Mobui Audience Chat: Socialize while watching TV

Mobui launches an app that lets TV watchers participate in real-time conversation with one another and with the shows.

If you're a couch potato, there's now a way for you to exercise your brain and socialize, a little bit, while watching TV.

Mobui, a mobile-application developer that acquired Action Engine awhile back, announced Thursday the launch of Mobui Audience Chat.

Basically, this is a mobile app that television broadcasters and studios could utilize to engage audiences' participation in their shows in real time via their mobile phones. Think of this as how you've been voting for an American Idol, only that you now can engage in much more interactive conversations, rather than just send in your vote. Audiences can interact with the show or with one another in different chat rooms.

Mobui

The first station that's adopted Mobui Audience Chat is MTV Networks' VH1. You can use the application with popular shows "Top Chef" and "I Love Money 2."

The Mobui Audience Chat product is currently compatible with over 100 different phone models, including the iPhone, BlackBerry, Windows Mobile-, Java-, and BREW-enabled devices.

Other features include:

  • Chat rooms that let broadcasters match their on-air programming schedules.
  • Celebrity-moderated chat rooms in which the audience can interact with on-air talent while the celebrity's show is airing.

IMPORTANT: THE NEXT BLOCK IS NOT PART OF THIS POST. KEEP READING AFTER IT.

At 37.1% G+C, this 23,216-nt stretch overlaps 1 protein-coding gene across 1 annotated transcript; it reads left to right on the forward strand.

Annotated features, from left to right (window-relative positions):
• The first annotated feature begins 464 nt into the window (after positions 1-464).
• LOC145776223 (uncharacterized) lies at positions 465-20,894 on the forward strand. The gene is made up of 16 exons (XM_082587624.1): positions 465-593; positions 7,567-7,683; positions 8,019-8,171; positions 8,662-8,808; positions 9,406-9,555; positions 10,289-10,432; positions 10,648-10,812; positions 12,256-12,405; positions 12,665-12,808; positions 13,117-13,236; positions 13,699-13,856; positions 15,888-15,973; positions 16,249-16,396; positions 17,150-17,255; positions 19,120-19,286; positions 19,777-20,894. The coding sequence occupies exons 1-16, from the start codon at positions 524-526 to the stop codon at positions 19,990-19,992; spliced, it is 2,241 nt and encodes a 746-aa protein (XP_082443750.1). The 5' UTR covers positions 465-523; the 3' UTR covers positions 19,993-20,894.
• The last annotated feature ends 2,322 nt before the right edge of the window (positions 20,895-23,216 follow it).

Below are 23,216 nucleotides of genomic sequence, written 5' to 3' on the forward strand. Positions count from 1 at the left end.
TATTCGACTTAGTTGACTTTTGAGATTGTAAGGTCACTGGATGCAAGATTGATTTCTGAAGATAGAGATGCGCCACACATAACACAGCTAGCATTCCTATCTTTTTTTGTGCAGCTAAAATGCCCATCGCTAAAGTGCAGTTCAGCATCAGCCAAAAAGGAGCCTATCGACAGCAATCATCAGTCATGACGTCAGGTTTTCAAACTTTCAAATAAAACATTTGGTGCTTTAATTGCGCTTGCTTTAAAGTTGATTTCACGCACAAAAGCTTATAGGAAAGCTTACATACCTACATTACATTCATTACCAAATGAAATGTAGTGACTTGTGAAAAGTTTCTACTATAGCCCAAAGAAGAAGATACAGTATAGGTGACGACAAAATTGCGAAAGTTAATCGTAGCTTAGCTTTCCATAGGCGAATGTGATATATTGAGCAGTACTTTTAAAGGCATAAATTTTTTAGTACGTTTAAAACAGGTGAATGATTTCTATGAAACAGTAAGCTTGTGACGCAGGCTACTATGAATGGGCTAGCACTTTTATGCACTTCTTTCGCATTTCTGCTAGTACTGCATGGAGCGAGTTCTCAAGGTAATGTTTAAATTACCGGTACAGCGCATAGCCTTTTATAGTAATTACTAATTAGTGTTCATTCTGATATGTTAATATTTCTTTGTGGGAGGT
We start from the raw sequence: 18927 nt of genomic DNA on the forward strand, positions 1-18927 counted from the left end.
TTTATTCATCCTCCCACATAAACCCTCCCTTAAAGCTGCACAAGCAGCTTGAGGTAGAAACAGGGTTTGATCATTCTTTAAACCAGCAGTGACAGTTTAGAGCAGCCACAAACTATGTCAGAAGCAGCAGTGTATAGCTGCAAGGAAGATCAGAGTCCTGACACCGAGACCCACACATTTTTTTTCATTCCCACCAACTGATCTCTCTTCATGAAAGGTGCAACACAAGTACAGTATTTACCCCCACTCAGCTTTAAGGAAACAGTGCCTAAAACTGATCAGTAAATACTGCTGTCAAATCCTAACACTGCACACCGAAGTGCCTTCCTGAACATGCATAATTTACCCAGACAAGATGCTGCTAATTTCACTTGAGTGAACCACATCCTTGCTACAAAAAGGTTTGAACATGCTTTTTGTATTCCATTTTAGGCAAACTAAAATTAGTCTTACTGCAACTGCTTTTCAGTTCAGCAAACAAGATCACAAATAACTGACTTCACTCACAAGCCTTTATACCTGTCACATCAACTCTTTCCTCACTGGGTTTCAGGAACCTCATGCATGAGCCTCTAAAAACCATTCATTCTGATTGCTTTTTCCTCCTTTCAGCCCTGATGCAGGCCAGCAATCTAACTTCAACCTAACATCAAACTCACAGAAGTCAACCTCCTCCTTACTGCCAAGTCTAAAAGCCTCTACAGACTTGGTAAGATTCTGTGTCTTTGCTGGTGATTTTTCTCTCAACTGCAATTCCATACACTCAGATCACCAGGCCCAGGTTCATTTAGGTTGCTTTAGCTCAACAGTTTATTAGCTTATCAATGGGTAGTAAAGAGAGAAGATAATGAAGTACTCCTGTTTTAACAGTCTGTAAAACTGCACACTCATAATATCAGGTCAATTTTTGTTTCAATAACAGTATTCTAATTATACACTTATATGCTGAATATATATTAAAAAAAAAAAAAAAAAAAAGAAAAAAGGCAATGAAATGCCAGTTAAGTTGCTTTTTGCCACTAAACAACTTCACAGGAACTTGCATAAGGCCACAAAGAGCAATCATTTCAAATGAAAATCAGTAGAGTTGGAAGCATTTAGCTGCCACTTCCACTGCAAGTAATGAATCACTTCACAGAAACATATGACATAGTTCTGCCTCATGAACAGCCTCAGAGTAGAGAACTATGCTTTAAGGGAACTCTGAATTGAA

• Audience members can set up their own chat rooms and invite friends and other fans to join. You can also create personalized user profiles, select avatars, and manage friend and group lists.

This seems like something that could change the way we think about watching TV, just as voice chat changed gameplay and turned something once branded as antisocial into a social experience.

Of course, this depends a lot on how many broadcasters and studios adopt the technology in the future.

About the author

CNET editor Dong Ngo has been involved with technology since 2000, starting with testing gadgets and writing code for CNET Labs' benchmarks. He now manages CNET San Francisco Labs, reviews networking and storage products, and also writes about other topics from online security to new gadgets and how technology impacts the life of people around the world.

 

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